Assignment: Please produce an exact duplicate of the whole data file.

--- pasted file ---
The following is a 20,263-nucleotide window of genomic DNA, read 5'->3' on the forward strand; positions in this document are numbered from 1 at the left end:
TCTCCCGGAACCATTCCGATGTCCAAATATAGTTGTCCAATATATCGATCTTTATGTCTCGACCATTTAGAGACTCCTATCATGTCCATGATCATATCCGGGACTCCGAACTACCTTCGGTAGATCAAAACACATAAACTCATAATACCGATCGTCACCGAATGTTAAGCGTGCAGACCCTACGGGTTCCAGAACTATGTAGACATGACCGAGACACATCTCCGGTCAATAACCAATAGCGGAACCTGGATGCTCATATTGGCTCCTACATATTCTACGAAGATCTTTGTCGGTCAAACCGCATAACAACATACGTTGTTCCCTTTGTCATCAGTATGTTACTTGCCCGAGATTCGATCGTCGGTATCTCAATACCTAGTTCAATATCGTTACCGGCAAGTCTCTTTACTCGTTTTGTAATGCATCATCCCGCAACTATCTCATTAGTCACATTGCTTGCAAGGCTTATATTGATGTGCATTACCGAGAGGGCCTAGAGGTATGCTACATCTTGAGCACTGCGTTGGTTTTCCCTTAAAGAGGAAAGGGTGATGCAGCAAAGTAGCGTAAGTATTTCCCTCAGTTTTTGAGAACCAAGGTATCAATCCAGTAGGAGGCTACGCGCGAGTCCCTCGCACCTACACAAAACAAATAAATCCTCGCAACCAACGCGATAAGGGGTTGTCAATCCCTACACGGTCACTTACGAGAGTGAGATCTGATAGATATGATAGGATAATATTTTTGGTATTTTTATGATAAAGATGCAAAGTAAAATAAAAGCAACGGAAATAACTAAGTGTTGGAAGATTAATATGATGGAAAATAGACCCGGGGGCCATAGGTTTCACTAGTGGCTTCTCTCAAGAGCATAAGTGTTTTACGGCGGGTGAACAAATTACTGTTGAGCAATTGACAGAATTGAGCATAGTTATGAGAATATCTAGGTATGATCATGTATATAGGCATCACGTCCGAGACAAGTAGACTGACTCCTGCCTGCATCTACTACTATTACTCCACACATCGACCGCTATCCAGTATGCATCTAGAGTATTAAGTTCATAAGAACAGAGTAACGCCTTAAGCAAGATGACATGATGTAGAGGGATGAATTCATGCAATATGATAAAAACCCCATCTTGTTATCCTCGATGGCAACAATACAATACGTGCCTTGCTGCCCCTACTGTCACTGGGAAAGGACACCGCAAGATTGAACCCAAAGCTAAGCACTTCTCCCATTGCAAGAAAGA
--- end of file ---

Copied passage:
The following is a 20,263-nucleotide window of genomic DNA, read 5'->3' on the forward strand; positions in this document are numbered from 1 at the left end:
TCTCCCGGAACCATTCCGATGTCCAAATATAGTTGTCCAATATATCGATCTTTATGTCTCGACCATTTAGAGACTCCTATCATGTCCATGATCATATCCGGGACTCCGAACTACCTTCGGTAGATCAAAACACATAAACTCATAATACCGATCGTCACCGAATGTTAAGCGTGCAGACCCTACGGGTTCCAGAACTATGTAGACATGACCGAGACACATCTCCGGTCAATAACCAATAGCGGAACCTGGATGCTCATATTGGCTCCTACATATTCTACGAAGATCTTTGTCGGTCAAACCGCATAACAACATACGTTGTTCCCTTTGTCATCAGTATGTTACTTGCCCGAGATTCGATCGTCGGTATCTCAATACCTAGTTCAATATCGTTACCGGCAAGTCTCTTTACTCGTTTTGTAATGCATCATCCCGCAACTATCTCATTAGTCACATTGCTTGCAAGGCTTATATTGATGTGCATTACCGAGAGGGCCTAGAGGTATGCTACATCTTGAGCACTGCGTTGGTTTTCCCTTAAAGAGGAAAGGGTGATGCAGCAAAGTAGCGTAAGTATTTCCCTCAGTTTTTGAGAACCAAGGTATCAATCCAGTAGGAGGCTACGCGCGAGTCCCTCGCACCTACACAAAACAAATAAATCCTCGCAACCAACGCGATAAGGGGTTGTCAATCCCTACACGGTCACTTACGAGAGTGAGATCTGATAGATATGATAGGATAATATTTTTGGTATTTTTATGATAAAGATGCAAAGTAAAATAAAAGCAACGGAAATAACTAAGTGTTGGAAGATTAATATGATGGAAAATAGACCCGGGGGCCATAGGTTTCACTAGTGGCTTCTCTCAAGAGCATAAGTGTTTTACGGCGGGTGAACAAATTACTGTTGAGCAATTGACAGAATTGAGCATAGTTATGAGAATATCTAGGTATGATCATGTATATAGGCATCACGTCCGAGACAAGTAGACTGACTCCTGCCTGCATCTACTACTATTACTCCACACATCGACCGCTATCCAGTATGCATCTAGAGTATTAAGTTCATAAGAACAGAGTAACGCCTTAAGCAAGATGACATGATGTAGAGGGATGAATTCATGCAATATGATAAAAACCCCATCTTGTTATCCTCGATGGCAACAATACAATACGTGCCTTGCTGCCCCTACTGTCACTGGGAAAGGACACCGCAAGATTGAACCCAAAGCTAAGCACTTCTCCCATTGCAAGAAAGA